Archives For February 2012

By Nick Sohr, Managing Editor, MDbizMedia

New and expanding businesses in Maryland announced more than 10,000 new jobs and $3.3 billion in capital investment last year, according to figures compiled by the Department of Business and Economic Development.

The growth — 376 total projects across all 24 local jurisdictions — reflected the state’s traditional strengths in professional and technical services, health care and government.

Nearly a quarter of the growth came from professional services, with 84 projects. Almost half of those were announced by information technology firms, an area of emphasis for Maryland as the state works to capitalize on growth in cybersecurity driven by the National Security Agency in Anne Arundel County and the National Institute of Standards and Technology in Gaithersburg.

The health care sector saw 1,875 new jobs announced in 2011, with more than three-quarters of them part of the expansion of Holy Cross Hospital in Montgomery County.

The federal government was responsible for the largest new capital investment. Most of the $890 million in announced spending will go to the planned Social Security Administration project in Frederick.

There were more than 2,000 new jobs announced in the hospitality and recreation sector, according to the DBED figures. Most of those jobs are at the Maryland Live! Casino being built next to the Arundel Mills shopping mall and the new Four Seasons hotel in Baltimore.

Manufacturing, which has struggled in Maryland in recent years, added the second-most new businesses of any sector, with 11. Along with 53 expansions, manufacturing firms announced 1,477 new jobs and $212 million in capital investment in 2011.

Statewide and across all sectors, businesses new to Maryland accounted for 67 of the 376 announced projects and 2,964 jobs. The 309 expansions accounted for 7,408 jobs.

Projects were announced in all 23 counties and Baltimore City. Howard County led the way with 50 new and expanding projects. Anne Arundel led the state in new businesses announced, with 13 totaling 1,696 jobs.

While the report does not capture all of the employment growth in the state, DBED Secretary Christian Johansson said it is an “important barometer of where Maryland is creating jobs.”

According to the Department of Labor, Licensing and Regulation, Maryland added 30,300 jobs in 2011, with 25,600 of them coming from the private sector.

Top deals, according to DBED figures, include:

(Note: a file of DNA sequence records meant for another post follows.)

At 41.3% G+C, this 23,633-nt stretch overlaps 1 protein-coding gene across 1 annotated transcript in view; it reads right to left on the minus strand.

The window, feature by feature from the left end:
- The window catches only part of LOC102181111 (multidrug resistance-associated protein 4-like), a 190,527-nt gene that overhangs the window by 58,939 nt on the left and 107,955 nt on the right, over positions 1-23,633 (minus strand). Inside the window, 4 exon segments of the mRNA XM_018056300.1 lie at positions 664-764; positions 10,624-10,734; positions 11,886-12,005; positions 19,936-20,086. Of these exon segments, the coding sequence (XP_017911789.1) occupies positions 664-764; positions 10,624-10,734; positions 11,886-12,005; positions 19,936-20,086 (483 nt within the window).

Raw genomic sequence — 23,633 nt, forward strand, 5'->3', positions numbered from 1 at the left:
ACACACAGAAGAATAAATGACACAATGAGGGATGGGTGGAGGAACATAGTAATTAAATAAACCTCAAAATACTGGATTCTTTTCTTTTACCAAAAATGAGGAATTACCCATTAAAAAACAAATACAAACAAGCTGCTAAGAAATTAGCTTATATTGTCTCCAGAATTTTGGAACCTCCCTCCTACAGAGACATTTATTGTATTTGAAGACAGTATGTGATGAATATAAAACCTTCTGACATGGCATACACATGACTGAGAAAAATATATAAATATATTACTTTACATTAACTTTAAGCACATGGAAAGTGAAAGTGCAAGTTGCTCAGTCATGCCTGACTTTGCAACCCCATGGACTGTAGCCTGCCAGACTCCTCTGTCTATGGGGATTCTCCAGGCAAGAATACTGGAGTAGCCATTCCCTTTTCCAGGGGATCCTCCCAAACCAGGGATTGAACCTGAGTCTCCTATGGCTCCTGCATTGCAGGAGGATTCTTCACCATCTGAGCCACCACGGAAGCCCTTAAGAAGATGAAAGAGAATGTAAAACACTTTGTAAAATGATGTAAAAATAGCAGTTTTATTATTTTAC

• Cordish/Maryland Live! at Arundel Mills (Anne Arundel County) – 1,500 new jobs, $320 million investment
  • Social Security Administration (Frederick County) – 200 new jobs, $500 million investment
  • EMD Sales (Baltimore City) – 70 new jobs, $1 million investment
  • Evolve Composites (Washington County) – 60 new jobs, $3 million investment
  • Under Armour (Anne Arundel County) – 225 new jobs
  • Vocus (Prince George’s County) – 200 new jobs, $10 million investment
  • Restoration Hardware (Cecil County) – 150 new jobs, $66 million investment
  • Maricom Systems (Baltimore County) – 150 new jobs

 

CyberMaryland showcased at RSA

Nick Sohr —  February 27, 2012 — 2 Comments

By Nick Sohr, Managing Editor, MDbizMedia

As reports of hacked websites, pirated troves of personal information and attacks on government computer networks grow more common, some 19,000 IT professionals are gathering this week in San Francisco in hopes of upping their cybersecurity defenses.

Among the throngs of cybersecurity experts at the RSA Conference will be 15 representatives of CyberMaryland, a public-private partnership working to promote this state’s growing cyber defense sector.

The Maryland contingent includes some of the state’s most innovative cybersecurity companies, including CyberHive, KoolSpan, Lookingglass, Oculis Labs, Prism Microsystems, Sonatype and Lockheed Martin. The CyberMaryland booth will also play host to the Cyber Incubator@UMBC and two of the most influential forces in the cybersecurity field, the National Institute of Standards and Technology and the National Security Agency.

NIST, Maryland and Montgomery County launched on Feb. 21 the National Cybersecurity Center of Excellence, an effort to bring government experts, academics and private sector innovators together to develop and implement cutting edge cybersecurity solutions.

The center will focus on tech transfer to capitalize on the industry-leading innovations being made in Maryland.